Welcome! If you're reading this, your organization is likely interested in becoming a Designated Agency in the State of Colorado or adding a new endorsement area to an already existing program.
On this page, you can learn about the role of a Designated Agency, the type of organizations that can serve as one, and the pathway your organization would follow to become one or to add an endorsement.
Designated Agency Defined
The State Board of Education can allow Designated Agencies to create one-year and two-year alternative teacher programs to assist districts and BOCES that face a shortage of teachers and often struggle to find qualified persons to teach their students (State Statute 22-60.5-205 and the Educator Licensing Act Rules). Such programs shall:
- Decrease the use of emergency authorizations to hire persons who do not have teacher licenses and, in some cases, have not received any form of teacher preparation thus jeopardizing a school district's goal of providing a quality education for each student; and
- Identify persons with experience in areas other than education to help alleviate the teacher shortage faced by many school districts, so long as these persons receive adequate supervision and education in teaching methods and practices.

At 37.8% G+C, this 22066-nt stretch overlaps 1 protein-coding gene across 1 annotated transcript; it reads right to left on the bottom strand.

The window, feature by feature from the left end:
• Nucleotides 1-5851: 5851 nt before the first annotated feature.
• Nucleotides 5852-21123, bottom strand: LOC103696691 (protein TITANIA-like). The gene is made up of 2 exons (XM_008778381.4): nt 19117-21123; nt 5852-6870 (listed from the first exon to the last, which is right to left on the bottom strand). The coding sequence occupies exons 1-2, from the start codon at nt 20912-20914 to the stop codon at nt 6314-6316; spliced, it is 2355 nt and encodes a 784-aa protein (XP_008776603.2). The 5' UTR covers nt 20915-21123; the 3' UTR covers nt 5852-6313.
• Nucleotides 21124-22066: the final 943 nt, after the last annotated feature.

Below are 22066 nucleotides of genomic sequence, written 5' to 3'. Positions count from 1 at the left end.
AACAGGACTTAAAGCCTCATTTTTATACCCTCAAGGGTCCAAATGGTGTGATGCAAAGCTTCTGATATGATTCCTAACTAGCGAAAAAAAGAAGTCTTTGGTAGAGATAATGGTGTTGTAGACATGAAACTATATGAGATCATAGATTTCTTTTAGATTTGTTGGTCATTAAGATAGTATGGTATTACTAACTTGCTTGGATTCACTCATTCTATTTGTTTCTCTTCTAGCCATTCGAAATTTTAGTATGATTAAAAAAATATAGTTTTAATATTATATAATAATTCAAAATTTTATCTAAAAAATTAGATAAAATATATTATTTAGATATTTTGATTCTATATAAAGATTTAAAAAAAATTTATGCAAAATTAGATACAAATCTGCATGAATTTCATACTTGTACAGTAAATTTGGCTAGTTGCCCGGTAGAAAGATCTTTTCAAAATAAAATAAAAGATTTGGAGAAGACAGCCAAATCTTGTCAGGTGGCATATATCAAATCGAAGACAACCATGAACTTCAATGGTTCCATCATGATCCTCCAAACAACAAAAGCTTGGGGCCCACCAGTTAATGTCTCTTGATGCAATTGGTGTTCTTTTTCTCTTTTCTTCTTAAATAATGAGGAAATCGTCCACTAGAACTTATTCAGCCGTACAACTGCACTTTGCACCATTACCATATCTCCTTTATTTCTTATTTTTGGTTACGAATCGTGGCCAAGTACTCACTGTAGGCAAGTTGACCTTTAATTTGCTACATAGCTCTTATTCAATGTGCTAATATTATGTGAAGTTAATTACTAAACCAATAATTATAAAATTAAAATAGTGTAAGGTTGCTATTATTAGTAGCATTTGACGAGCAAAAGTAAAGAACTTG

Organizations Eligible to Become a Designated Agency
School District(s), BOCES, regionally accredited Institutes of Higher Education or non-profit organizations can serve as a Designated Agency in Colorado (State Statute 22-60.5-102  and 22-60.5-205 ). Any of these entities may partner or collaborate for the operation of an approved alternative teacher program. A district or BOCES may choose to contract with an Institute of Higher Education that already provides an approved teacher preparation program. An individual’s successful completion of an alternative teacher preparation program leads to a recommendation for initial licensure by the Designated Agency providing the program.
State Statute 22-60.5 was intended to address teacher shortages in public schools. Designated Agencies must serve an identified need(s) of a Colorado school district(s) or BOCES. Designated Agencies can create alternative preparation programs in numerous teacher endorsements areas. State Statute does not allow alternative licensure pathways for Specialized Service Professionals.
To address principal shortages in public schools, districts may hire individuals as principals who can serve on a Principal Authorization. Districts create individualized learning plans for these alternative principal candidates.
Pathway to Becoming a Designated Agency
The flowchart below describes the basic steps to becoming a Designated Agency in Colorado or adding an endorsement to an already existing program.